That means that just sitting back and thinking about what you might be passionate about often leaves you feeling strained and defeated because you have no real experience to work with.

A better approach is to engage in something and see where it takes you. You might get a job, take a course, get involved in an extra-curricular activity, or read a book.

Doing something is like a spark plug. It gets the engine going so the car can move forward.

Sometimes you get a job and find out you don’t necessarily like the job overall, but some part of the work holds your interest and spurs you on to get more education or training to develop that interest. Or, as in my case, the job you got required you to engage in an activity you had some talent for but didn’t know it and sparked a new interest.

The trajectory may be something you can’t chart out, but you narrow down your interests as you go through exposing yourself to different activities and work.

2. Energization

As you try out different activities, you’ll find that some energize you while others bore you. Even when you get good at something, you’ll likely let it go or move on to something else if it doesn’t energize you.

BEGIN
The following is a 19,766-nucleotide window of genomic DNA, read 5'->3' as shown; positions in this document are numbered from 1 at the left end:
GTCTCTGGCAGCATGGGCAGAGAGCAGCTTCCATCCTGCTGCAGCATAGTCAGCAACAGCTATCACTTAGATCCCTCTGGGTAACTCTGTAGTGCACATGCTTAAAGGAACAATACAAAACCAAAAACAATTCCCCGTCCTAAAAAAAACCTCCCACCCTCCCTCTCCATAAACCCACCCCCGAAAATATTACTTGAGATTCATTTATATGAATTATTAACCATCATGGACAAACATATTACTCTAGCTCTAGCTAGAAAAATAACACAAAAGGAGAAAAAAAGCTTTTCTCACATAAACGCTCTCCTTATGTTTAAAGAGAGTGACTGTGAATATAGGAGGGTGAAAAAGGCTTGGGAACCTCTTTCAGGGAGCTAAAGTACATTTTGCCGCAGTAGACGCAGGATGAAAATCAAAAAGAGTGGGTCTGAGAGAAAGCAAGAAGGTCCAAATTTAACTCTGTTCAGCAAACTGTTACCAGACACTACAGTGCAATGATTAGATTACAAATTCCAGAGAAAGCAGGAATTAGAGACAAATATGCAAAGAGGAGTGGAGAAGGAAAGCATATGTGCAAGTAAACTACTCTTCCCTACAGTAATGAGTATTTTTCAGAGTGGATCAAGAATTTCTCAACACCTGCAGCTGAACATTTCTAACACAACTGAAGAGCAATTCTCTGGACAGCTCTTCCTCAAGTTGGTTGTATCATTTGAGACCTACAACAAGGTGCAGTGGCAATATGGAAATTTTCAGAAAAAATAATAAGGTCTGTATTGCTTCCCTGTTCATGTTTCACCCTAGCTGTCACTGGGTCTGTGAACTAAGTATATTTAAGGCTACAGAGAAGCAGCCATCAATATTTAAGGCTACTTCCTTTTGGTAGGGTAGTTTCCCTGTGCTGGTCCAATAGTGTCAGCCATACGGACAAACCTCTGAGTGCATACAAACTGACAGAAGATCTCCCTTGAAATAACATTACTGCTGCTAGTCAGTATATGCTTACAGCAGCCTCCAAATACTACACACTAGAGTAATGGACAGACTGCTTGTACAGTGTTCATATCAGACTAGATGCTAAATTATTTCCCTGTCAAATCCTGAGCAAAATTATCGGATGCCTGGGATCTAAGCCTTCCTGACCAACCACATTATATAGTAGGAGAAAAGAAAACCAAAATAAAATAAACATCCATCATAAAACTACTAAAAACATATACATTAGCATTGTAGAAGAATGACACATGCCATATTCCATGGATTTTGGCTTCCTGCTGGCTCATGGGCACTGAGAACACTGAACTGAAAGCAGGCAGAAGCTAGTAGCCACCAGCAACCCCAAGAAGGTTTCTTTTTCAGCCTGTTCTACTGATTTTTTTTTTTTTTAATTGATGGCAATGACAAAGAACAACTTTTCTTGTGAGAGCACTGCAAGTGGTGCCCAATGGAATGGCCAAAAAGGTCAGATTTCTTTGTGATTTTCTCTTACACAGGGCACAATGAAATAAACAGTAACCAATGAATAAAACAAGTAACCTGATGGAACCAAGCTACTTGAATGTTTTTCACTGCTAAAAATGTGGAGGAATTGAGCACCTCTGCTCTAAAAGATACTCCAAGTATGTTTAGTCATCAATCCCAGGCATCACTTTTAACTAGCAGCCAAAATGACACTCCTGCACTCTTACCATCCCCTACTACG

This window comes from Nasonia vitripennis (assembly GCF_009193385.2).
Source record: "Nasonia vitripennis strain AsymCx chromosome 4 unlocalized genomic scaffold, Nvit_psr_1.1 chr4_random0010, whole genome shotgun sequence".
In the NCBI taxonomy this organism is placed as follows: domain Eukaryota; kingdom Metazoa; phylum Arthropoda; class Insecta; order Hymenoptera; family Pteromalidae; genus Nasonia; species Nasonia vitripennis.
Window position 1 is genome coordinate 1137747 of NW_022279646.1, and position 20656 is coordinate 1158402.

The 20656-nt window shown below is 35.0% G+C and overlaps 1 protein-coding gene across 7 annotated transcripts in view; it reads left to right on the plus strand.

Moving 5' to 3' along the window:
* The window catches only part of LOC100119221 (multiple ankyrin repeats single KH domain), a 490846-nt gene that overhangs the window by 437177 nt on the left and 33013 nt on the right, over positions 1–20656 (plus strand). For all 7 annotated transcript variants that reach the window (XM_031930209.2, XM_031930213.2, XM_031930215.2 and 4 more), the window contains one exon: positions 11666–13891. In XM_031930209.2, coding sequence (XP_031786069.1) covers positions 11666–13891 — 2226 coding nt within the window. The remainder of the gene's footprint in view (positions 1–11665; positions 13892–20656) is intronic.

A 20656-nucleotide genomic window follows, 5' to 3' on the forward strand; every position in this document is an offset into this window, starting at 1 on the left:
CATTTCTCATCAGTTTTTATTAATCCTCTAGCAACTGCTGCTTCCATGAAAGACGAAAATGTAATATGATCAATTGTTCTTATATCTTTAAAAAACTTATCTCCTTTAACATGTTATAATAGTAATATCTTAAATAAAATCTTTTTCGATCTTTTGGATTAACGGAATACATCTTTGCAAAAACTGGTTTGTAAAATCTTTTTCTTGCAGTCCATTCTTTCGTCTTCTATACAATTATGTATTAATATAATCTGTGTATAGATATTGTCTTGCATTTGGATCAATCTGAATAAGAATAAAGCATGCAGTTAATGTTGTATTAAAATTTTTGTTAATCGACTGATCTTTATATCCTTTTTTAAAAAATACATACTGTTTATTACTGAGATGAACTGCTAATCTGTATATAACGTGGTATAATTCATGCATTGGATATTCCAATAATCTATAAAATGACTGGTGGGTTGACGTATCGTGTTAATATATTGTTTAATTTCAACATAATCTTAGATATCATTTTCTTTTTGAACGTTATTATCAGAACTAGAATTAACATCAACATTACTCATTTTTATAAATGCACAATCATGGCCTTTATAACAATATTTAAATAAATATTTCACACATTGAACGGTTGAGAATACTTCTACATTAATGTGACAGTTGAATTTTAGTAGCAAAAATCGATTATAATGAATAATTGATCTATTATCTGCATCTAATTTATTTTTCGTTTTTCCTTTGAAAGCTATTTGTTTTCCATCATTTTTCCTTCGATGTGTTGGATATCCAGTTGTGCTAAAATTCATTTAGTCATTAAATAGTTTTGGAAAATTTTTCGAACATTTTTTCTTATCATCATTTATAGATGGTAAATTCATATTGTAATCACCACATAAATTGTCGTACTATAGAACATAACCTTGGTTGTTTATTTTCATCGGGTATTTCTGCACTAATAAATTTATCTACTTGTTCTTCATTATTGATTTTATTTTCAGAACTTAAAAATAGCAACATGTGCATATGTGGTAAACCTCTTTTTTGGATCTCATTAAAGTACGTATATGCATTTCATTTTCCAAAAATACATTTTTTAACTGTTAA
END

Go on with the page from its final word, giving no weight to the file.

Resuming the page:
So as you begin your exploration of various activities and interests, move towards those that energize and excite you.

3. Competence

Once you have an interest and feel invigorated by the activity, you need to pursue it and become competent. This requires practice and perseverance over time. The pursuit of mastery deepens your passion for something. The better you get at it, the more you like it and want to do it.

One of the benefits is the experience of something called “flow.” Flow happens when you get super focused and lose yourself in an activity. You become one with it, and it feels effortless. You can have this experience with any activity when fully engaged and energized.